A man with dual Russian and Canadian nationality has been arrested in connection with his alleged part in the LockBit ransomware conspiracy that has demanded more than $100 million from its victims.
LockBit has become one of the world's most active ransomware-as-a-service operations, working with affiliates to exfiltrate data from victims before encrypting files on compromised networks. If LockBit's victims refuse to pay their extortionists, their data is invariably published on the criminal group's leak website.
33-year-old Mikhail Vasiliev, is now in custody in Canada, awaiting extradition to the United States. His arrest comes following an investigation by the FBI and its international law enforcement parters that started in March 2020.
When Vasiliev's home in Bradford, Ontario, was searched by Canadian law enforcement in August 2022 they discovered a computer file called TARGETLIST that appeared to contain a list of past and prospective victims, including a business in New Jersey that was hit by LockBit in or around November 2021.
In addition, the criminal complaint against Vasiliev says that screenshots of end-to-end encrypted conversations with the Tux username "LockBitSupp" (assumed to be shorthand for "LockBitSupport") were uncovered, which contained multiple discussions related to the ransomware operation and communication with victims. Furthermore, source code for a program that would encrypt data, and photographs of a compuetr screen showing usernames and passwords for employees at an organisation hit by LockBit in January 2022.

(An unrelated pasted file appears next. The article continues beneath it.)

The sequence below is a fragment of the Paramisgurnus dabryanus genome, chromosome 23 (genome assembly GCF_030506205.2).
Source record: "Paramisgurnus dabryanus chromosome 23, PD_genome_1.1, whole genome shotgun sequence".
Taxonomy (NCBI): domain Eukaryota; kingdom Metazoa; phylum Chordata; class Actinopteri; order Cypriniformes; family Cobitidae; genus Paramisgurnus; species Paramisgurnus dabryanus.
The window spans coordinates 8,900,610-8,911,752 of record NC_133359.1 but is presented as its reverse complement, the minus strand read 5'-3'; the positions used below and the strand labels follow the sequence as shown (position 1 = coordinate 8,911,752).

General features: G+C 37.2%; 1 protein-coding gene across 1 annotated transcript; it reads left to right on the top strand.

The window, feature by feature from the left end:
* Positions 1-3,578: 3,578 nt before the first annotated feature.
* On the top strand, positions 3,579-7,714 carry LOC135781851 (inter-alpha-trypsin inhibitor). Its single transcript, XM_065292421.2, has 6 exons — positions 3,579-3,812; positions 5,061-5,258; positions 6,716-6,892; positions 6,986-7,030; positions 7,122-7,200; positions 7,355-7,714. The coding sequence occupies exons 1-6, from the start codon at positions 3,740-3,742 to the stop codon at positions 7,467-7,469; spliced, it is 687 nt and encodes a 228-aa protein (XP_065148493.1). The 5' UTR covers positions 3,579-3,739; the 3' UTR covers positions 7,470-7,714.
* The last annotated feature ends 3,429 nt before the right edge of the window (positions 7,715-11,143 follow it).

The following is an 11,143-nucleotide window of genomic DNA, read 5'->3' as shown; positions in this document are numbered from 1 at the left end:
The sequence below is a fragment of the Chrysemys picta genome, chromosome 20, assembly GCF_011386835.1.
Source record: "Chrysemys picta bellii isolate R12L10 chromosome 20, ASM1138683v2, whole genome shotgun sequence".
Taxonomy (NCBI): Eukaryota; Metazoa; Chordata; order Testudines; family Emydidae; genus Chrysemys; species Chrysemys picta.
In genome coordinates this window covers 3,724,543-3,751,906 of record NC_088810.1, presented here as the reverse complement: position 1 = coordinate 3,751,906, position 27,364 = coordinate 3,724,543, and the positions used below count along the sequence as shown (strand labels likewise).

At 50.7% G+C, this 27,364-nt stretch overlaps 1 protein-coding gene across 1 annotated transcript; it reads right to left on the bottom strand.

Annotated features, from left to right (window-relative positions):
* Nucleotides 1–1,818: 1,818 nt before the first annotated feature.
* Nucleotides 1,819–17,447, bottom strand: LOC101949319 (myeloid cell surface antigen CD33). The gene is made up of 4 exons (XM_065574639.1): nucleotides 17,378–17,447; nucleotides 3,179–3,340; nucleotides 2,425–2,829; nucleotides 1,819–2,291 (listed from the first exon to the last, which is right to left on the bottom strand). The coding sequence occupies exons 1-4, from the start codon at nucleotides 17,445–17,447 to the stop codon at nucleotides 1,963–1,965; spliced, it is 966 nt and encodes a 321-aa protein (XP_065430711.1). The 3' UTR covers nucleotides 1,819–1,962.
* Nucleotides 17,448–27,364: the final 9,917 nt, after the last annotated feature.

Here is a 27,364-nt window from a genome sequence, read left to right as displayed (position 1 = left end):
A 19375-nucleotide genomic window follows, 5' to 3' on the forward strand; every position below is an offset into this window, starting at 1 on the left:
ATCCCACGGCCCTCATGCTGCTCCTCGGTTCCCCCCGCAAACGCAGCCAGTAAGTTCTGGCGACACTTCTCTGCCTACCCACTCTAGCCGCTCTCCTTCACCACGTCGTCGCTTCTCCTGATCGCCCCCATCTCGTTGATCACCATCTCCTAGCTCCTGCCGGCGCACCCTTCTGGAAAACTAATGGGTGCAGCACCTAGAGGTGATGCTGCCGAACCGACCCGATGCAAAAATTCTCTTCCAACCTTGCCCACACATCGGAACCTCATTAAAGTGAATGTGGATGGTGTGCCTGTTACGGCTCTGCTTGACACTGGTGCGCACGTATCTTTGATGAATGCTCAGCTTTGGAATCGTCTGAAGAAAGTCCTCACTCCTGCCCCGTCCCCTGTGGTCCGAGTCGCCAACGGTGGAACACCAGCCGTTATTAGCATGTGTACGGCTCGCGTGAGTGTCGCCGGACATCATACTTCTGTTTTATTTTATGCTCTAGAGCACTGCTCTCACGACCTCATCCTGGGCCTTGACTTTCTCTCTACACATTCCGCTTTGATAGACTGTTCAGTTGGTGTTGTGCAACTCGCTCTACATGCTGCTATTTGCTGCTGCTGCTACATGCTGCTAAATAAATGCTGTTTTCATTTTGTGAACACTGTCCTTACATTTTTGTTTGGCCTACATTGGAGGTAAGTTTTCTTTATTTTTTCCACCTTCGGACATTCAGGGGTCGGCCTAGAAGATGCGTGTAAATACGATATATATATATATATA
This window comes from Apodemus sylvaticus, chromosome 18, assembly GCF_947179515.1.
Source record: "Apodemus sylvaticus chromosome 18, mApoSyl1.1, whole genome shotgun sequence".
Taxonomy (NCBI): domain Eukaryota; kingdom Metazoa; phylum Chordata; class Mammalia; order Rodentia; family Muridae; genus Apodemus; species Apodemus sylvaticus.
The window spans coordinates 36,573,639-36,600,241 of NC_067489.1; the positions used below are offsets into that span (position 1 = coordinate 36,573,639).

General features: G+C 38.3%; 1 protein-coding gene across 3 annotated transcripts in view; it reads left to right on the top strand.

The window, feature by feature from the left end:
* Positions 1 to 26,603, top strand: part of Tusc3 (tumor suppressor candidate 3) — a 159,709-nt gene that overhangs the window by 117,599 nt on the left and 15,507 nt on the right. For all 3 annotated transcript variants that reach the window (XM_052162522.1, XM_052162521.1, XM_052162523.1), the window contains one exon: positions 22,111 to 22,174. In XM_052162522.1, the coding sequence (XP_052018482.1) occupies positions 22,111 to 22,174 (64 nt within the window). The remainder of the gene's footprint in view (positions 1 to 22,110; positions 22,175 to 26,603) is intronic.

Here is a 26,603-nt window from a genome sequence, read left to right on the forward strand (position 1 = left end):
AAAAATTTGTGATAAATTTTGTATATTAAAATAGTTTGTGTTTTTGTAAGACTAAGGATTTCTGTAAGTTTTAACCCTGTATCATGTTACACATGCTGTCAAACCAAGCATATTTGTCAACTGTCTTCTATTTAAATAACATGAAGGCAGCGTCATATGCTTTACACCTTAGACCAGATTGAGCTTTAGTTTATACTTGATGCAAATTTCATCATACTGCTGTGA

During a further search on October 26, 2022, officers say they discovered Vasiliev in his garage, sat at a laptop computer. Tehy were able to restrain Vasiliev before he could lock the computer, and noted that it appeared to be logged in to a LockBit control panel.
Vasiliev is charged with conspiracy to intentionally damage protected computers and to transmit ransom demands. If convicted, he could face up to five years in prison.
One of the LockBit group's most high profile victims was IT and consulting giant Accenture, which was struck in August 2021. The gang claimed to have stolen six terabytes of data from the company's network, and demanded a $50 million ransom.
Other LockBit victims have included Merseyrail, the railway network serving Liverpool and its surroundings in the UK, and most recently German autoparts manufacturer Continental.
Graham Cluley is an award-winning security blogger, researcher and public speaker. He has been working in the computer security industry since the early 1990s.View all posts
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